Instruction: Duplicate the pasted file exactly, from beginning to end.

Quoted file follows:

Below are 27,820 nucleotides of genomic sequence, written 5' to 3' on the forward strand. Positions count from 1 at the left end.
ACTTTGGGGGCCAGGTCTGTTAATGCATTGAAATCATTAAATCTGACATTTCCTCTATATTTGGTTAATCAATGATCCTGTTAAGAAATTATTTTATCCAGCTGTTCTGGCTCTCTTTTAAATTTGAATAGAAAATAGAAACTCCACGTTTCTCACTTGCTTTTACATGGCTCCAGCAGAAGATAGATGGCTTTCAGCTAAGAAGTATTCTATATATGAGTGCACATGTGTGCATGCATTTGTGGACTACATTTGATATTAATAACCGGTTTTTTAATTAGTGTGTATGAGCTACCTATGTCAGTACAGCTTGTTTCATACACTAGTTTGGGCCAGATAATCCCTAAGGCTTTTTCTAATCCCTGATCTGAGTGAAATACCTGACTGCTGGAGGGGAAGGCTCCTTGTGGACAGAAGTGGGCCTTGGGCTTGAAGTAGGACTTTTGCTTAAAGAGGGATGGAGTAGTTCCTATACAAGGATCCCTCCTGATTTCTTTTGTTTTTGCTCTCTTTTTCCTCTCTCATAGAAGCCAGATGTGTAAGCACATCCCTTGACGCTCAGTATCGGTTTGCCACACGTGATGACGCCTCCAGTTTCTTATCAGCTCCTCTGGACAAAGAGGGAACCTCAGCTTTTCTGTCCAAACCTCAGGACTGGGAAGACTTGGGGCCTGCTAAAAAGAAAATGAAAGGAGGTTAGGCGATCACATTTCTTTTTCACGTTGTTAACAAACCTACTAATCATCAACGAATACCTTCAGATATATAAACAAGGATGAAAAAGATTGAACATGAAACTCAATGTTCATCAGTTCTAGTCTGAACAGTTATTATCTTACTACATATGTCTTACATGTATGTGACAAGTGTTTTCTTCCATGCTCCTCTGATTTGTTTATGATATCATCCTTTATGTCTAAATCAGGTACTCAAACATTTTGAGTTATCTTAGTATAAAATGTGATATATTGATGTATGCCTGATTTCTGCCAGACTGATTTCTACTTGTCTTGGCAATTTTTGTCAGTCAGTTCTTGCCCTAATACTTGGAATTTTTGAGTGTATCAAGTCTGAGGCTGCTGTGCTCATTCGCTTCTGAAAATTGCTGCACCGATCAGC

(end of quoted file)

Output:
Below are 27,820 nucleotides of genomic sequence, written 5' to 3' on the forward strand. Positions count from 1 at the left end.
ACTTTGGGGGCCAGGTCTGTTAATGCATTGAAATCATTAAATCTGACATTTCCTCTATATTTGGTTAATCAATGATCCTGTTAAGAAATTATTTTATCCAGCTGTTCTGGCTCTCTTTTAAATTTGAATAGAAAATAGAAACTCCACGTTTCTCACTTGCTTTTACATGGCTCCAGCAGAAGATAGATGGCTTTCAGCTAAGAAGTATTCTATATATGAGTGCACATGTGTGCATGCATTTGTGGACTACATTTGATATTAATAACCGGTTTTTTAATTAGTGTGTATGAGCTACCTATGTCAGTACAGCTTGTTTCATACACTAGTTTGGGCCAGATAATCCCTAAGGCTTTTTCTAATCCCTGATCTGAGTGAAATACCTGACTGCTGGAGGGGAAGGCTCCTTGTGGACAGAAGTGGGCCTTGGGCTTGAAGTAGGACTTTTGCTTAAAGAGGGATGGAGTAGTTCCTATACAAGGATCCCTCCTGATTTCTTTTGTTTTTGCTCTCTTTTTCCTCTCTCATAGAAGCCAGATGTGTAAGCACATCCCTTGACGCTCAGTATCGGTTTGCCACACGTGATGACGCCTCCAGTTTCTTATCAGCTCCTCTGGACAAAGAGGGAACCTCAGCTTTTCTGTCCAAACCTCAGGACTGGGAAGACTTGGGGCCTGCTAAAAAGAAAATGAAAGGAGGTTAGGCGATCACATTTCTTTTTCACGTTGTTAACAAACCTACTAATCATCAACGAATACCTTCAGATATATAAACAAGGATGAAAAAGATTGAACATGAAACTCAATGTTCATCAGTTCTAGTCTGAACAGTTATTATCTTACTACATATGTCTTACATGTATGTGACAAGTGTTTTCTTCCATGCTCCTCTGATTTGTTTATGATATCATCCTTTATGTCTAAATCAGGTACTCAAACATTTTGAGTTATCTTAGTATAAAATGTGATATATTGATGTATGCCTGATTTCTGCCAGACTGATTTCTACTTGTCTTGGCAATTTTTGTCAGTCAGTTCTTGCCCTAATACTTGGAATTTTTGAGTGTATCAAGTCTGAGGCTGCTGTGCTCATTCGCTTCTGAAAATTGCTGCACCGATCAGC